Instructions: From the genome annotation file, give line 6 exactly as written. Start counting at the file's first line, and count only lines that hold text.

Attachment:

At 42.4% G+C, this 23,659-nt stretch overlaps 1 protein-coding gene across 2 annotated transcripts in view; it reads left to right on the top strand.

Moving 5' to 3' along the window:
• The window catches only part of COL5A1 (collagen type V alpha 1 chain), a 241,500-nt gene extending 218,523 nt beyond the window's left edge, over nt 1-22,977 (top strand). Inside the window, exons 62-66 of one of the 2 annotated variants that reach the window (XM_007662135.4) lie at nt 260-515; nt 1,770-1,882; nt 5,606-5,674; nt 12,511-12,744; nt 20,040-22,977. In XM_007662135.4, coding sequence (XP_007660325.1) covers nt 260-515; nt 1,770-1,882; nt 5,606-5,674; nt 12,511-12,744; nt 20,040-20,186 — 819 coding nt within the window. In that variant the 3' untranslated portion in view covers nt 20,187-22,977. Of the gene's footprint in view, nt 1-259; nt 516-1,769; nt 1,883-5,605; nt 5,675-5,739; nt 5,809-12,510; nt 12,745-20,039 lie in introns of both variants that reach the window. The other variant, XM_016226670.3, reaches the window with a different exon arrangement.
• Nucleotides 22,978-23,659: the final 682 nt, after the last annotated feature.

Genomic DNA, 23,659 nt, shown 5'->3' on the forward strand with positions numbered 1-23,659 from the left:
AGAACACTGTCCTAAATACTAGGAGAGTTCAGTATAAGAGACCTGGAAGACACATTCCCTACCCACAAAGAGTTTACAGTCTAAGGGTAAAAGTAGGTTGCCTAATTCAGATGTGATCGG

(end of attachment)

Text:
AGAACACTGTCCTAAATACTAGGAGAGTTCAGTATAAGAGACCTGGAAGACACATTCCCTACCCACAAAGAGTTTACAGTCTAAGGGTAAAAGTAGGTTGCCTAATTCAGATGTGATCGG